For the halwa
|Young ginger shoots||500 grams|
|Fresh cream||125 grams|
|Green cardamom||5-6 pods|
|Black cardamom||2 pods|
|Kewra water||3-4 drops|
|Almonds, julienned||50 grams|
What You Will Need
Tools you will need include a sil-batta or a mixer grinder, a sieve, a pan in which to cook the halwa, a spatula for vigorous stirring, and other utensils typically available in your kitchen.
Soak the saffron strands in ¼ cup of warm water for at least 10 minutes.
Blanch the almonds in boiling water, strain out the water, and make a paste out of it in the mixer grinder.
Beat the fresh cream until it is smooth and fluffy.
Wash the ginger well, peel it, and soak it in water for about 15 minutes to soften it.
Grind the ginger into a fine paste using a sil-batta. You can also use a mixer grinder but ensure that the paste is smooth, with no fibres.
On the side, add kewra water to the saffron.
Heat ghee in a pan, add the cardamom, and fry for a few seconds. Set aside.
Mix the ginger paste in half a cup of milk, and boil it on low heat until the ginger becomes tender.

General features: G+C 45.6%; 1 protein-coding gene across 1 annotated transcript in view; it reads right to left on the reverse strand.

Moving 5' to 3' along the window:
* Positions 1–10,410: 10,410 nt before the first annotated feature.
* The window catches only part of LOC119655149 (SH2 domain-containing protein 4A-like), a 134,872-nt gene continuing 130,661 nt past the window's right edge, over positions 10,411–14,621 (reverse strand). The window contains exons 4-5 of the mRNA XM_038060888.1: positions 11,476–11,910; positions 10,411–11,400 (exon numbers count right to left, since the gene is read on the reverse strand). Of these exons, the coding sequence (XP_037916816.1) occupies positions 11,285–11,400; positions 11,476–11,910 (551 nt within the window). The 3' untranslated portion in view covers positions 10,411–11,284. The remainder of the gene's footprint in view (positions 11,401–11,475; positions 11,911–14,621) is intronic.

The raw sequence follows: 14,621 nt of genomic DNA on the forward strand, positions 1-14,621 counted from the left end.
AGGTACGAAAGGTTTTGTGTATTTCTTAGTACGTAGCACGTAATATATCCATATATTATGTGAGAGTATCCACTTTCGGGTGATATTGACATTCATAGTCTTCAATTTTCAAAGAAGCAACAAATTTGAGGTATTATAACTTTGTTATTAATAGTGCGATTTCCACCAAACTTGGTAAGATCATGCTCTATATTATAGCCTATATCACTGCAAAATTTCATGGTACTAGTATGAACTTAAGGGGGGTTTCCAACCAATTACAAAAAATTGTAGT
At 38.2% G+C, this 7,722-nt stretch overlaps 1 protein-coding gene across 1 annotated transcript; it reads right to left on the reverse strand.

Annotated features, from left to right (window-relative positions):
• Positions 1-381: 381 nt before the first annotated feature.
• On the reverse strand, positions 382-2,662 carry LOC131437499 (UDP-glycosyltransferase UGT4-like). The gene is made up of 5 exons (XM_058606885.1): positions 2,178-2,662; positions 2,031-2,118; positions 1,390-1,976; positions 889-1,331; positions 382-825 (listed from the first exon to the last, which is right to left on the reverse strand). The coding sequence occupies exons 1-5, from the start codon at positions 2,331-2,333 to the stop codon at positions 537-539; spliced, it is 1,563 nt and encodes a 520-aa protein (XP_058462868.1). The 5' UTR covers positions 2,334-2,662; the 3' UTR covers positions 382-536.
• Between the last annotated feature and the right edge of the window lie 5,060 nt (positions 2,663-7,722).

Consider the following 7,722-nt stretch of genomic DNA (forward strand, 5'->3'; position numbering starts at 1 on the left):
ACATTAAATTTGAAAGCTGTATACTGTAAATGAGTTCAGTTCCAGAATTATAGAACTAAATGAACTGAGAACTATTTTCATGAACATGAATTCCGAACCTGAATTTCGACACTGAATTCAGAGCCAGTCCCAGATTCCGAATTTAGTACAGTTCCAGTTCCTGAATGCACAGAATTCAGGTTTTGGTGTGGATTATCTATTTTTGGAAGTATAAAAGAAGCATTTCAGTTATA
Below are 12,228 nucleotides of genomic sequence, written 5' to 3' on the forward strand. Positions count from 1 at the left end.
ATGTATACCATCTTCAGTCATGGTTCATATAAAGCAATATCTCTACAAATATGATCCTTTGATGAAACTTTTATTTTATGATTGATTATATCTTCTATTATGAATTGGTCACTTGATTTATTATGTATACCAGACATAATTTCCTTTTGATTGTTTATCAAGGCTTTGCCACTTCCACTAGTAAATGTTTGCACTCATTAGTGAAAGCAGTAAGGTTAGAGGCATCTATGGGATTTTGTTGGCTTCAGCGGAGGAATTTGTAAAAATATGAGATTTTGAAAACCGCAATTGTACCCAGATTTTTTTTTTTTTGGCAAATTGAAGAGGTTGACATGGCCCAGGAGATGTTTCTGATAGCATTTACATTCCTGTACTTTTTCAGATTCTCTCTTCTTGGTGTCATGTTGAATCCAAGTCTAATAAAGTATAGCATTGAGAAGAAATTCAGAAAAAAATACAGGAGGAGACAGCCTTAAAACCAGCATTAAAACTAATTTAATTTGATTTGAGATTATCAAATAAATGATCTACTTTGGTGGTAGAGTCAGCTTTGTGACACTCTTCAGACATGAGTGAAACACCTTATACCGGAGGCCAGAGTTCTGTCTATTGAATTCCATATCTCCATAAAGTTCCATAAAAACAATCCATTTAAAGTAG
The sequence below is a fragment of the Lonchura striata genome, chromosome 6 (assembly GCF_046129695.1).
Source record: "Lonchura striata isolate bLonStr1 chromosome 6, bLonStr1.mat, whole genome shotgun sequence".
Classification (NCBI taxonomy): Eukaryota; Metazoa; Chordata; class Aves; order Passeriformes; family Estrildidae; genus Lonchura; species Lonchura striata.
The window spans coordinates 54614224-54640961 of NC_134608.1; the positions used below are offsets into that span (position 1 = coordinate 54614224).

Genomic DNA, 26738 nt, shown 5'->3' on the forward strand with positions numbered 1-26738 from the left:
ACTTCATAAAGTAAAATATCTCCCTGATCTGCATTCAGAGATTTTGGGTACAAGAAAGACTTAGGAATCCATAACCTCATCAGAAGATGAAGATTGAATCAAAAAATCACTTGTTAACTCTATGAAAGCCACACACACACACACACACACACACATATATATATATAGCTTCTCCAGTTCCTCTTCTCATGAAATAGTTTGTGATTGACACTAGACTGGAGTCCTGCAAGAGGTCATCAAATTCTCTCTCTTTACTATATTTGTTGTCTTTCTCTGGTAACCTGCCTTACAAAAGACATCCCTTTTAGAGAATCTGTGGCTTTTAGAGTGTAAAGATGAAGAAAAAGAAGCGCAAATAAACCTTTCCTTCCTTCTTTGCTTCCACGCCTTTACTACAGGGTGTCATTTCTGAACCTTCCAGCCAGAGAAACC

Add sugar and continue to cook for 5 minutes, stirring constantly. The sugar should completely dissolve, and the mixture should start bubbling.
Add khoya, and almond paste. Continue to cook on low heat, stirring until the halwa starts changing colour.
Sauté, adding splashes of a blend of milk and ghee to ensure the halwa doesn’t burn, until all of the milk and ghee has been added.
When it becomes dark golden, and thick so that it drops in thick blobs from the spoon, add the saffron and kewra water. Remove from heat.
Garnish with almonds.
You can store the halwa for up to 10 days in the refrigerator.
You can reduce the sugar in the recipe if you would like it to be less sweet.
The more health-conscious can bring down the ghee to 300 g.
Dr. Tarana Husain Khan is a writer and food historian based in Rampur. Her articles on Rampur cuisine, culture and oral history have appeared in Eaten Magazine, Al Jazeera, Scroll, The Wire, Open Magazine and DailyO. Her book on Rampur cuisine, ‘Rampuri Cuisine: Food History, Memories and Recipes’, will be published by Penguin India in 2022. She is currently working on a Global Challenges Research Fund and Arts and Humanities Research Council funded research project, ‘Forgotten Food: Culinary Memory, Local Heritage and Lost Agricultural Varieties in India’. She also curated the Forgotten Foods series of articles on Scroll for the project and is currently co-editing an anthology ‘Forgotten Foods: a Culinary Journey Through Muslim South Asia’.
You must be logged in to rate this recipe.